Governor Gary Locke’s Remarks
Dedication Ceremony of the new Fishery Sciences Building
October 29, 1999

It’s great to be up here with President McCormick, Dean Nowell, and Director David Armstrong. What a fantastic day this is for the state of Washington and the School of Fisheries in the College of Ocean and Fishery Sciences. You’ve been in that seismically-challenged building for long enough. After 10 years, you finally got a new building where all fisheries faculty can meet under one roof to continue the important work you do.
Like many of you, I grew up in the state of Washington. And as far back as I can remember, salmon has been an integral part of family gatherings and social occasions. In fact, that’s how I got to know Kenneth Chew so well. He taught my whole family how to fish for salmon. First my father and my brother, and then me. He’d take us out on his boat with his sons and he’d teach us how to troll, how to reel a fish in…in fact, my brother Jeff’s a better fisher then Ken is now! Fishing for salmon and feasting on salmon has always been a part of life in the state of Washington.

But the salmon issues facing us are more than nostalgia for days gone by.

Western Washington used to have a pristine and intricate series of river valleys. Tens of millions of wild salmon would swim into these river valleys to spawn. But now we’ve built this huge cement society resplendent with dams and impervious surfaces that change the flow and temperature of our rivers and streams, and fill them full of pollutants. And we’ve cut so much of our forests so close to the shores that the waters are also being polluted by soil run-off. And our farming practices often leave too little water for the salmon. In short, the impact human activity has had on the health of our streams, our rivers, and our salmon is utterly devastating. Our salmon are not surviving. As of August of this year, 17 salmon stocks are listed as threatened or endangered under the Endangered Species Act.

When our wild salmon first began to suffer, we began to use hatchery fish to replace them. But hatchery fish do not have the same genetic diversity as our wild stock. We must find a way to preserve both the diverse genetic code of salmon and hatcheries. Properly used hatcheries can be one of the tools to assist in the conservation of the salmon and bringing the wild stock back. We have a much better understanding of how hatcheries can help recover salmon thanks to the pioneering efforts of Professor Lauran Donaldson. His hatchery, located on this very campus, is visited by thousands of grade school students every year to learn about the necessity of conservation, water quality and habitat preservation.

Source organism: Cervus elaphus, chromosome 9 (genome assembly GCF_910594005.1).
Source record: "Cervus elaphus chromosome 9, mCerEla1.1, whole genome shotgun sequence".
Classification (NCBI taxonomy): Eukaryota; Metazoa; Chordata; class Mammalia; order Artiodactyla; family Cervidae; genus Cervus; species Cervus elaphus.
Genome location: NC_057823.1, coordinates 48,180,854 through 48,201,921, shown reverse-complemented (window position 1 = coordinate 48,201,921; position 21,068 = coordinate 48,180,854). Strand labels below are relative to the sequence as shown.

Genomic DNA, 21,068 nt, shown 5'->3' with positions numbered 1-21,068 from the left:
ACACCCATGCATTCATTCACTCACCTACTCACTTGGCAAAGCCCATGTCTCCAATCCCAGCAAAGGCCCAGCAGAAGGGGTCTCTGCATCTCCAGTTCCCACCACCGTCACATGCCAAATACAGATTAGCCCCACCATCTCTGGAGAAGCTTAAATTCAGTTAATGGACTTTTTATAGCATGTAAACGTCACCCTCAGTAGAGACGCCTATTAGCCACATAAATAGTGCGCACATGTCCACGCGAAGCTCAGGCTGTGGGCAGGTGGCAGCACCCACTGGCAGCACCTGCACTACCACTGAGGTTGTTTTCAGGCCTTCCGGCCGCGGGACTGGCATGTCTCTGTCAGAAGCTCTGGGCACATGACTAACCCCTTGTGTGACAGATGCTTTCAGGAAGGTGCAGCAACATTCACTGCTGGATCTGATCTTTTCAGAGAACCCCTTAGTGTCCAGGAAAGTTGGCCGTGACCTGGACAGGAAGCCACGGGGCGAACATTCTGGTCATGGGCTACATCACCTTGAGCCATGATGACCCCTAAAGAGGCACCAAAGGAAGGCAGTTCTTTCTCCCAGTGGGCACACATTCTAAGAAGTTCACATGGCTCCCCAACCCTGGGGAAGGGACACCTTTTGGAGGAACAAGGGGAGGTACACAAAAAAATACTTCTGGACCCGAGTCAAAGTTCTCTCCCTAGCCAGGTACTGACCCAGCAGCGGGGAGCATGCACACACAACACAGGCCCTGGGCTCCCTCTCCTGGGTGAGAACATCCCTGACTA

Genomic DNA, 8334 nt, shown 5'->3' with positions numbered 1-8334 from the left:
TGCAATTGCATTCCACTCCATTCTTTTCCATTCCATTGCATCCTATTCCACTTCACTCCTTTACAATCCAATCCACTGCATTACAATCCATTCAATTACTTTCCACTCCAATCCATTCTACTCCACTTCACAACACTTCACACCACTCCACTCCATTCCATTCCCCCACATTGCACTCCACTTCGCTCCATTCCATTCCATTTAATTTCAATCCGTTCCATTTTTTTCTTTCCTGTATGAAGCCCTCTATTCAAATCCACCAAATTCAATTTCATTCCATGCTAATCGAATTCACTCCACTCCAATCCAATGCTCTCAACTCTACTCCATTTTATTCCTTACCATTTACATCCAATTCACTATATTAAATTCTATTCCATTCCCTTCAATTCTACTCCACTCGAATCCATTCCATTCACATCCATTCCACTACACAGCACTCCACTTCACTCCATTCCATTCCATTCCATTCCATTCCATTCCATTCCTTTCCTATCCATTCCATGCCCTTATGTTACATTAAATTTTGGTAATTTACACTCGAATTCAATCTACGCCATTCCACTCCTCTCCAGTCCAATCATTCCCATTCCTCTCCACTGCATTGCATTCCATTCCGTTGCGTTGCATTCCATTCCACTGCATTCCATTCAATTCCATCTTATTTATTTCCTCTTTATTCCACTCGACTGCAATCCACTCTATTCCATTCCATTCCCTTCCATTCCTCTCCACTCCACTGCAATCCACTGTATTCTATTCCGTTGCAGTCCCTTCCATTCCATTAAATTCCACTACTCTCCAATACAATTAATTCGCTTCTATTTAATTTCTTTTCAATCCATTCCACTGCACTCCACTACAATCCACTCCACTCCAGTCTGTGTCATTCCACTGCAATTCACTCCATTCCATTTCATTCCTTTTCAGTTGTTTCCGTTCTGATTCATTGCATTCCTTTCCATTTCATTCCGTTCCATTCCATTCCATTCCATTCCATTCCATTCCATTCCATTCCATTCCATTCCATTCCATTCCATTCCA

When we realized the danger our salmon were in, I appointed Curt Smitch to head a team in my administration to come up with a detailed salmon recovery strategy. And last year I pushed the Legislature to provide 84 million dollars in funding for salmon restoration. The Legislature also agreed to create a board of people to make sure that salmon restoration money is spent wisely. I appointed Bill Ruckelshaus to head up that effort. So we’ve got the money, we’ve got the assurance that the money will be spent wisely, and we have a strategy on how to best spend that money. I am convinced we’re moving in the right direction towards salmon recovery.

Our strategy is to reach out and partner with local and federal government and private groups to restore our salmon habitat and protect that habitat from additional degradation.

For one, we worked with the timber industry to develop the Forest and Fish agreement, and then persuaded Legislature to approve it. In this agreement, our state’s vital timber industry has agreed to create large buffers along streams to protect water quality in exchange for regulatory certainty—all in an effort to protect salmon.

We have also negotiated a treaty between states, tribes and Canada—the Pacific Salmon Treaty—to ensure we are all working together to protect salmon. Let’s just hope that last-minute glitches and lack of funding don’t derail the treaty!

We must all protect salmon! Because if we don’t protect salmon, we don’t protect ourselves. Salmon are our indicator species—our canary in the coalmine, if you want to get graphic about it. If their habitat is uninhabitable, ours is, too.

That’s why today is such a significant day. This School of Fisheries is respected around the world for the groundbreaking work you have done not only in salmon, but also in marine fish and especially shellfish. Shellfish is now one of our most valued industries in Washington.

Many graduates of this school run fisheries. This building will ensure the School of Fisheries’ preeminence and further its mission. The research you do here is vital, and becoming downright urgent as more and more salmon stocks are being listed. Here at UW, you are studying the genetics of wild vs. hatchery salmon and finding ways to use hatcheries to maintain instead of dilute the salmon gene pool. You are involved in all areas in our struggle to understand issues relating to fisheries, from forest stream interaction to habitat management to stream restoration—all of these areas of study are vital to salmon survival.

Thank you for all of the work you have accomplished. Thank you for training and preparing undergraduates and graduates to take on the challenges of protecting our fish and preserving our natural resource. Thank you for all of the work you have done and will continue to do to make Washington a better place to live, to work, and to raise a family. Thank you very much.
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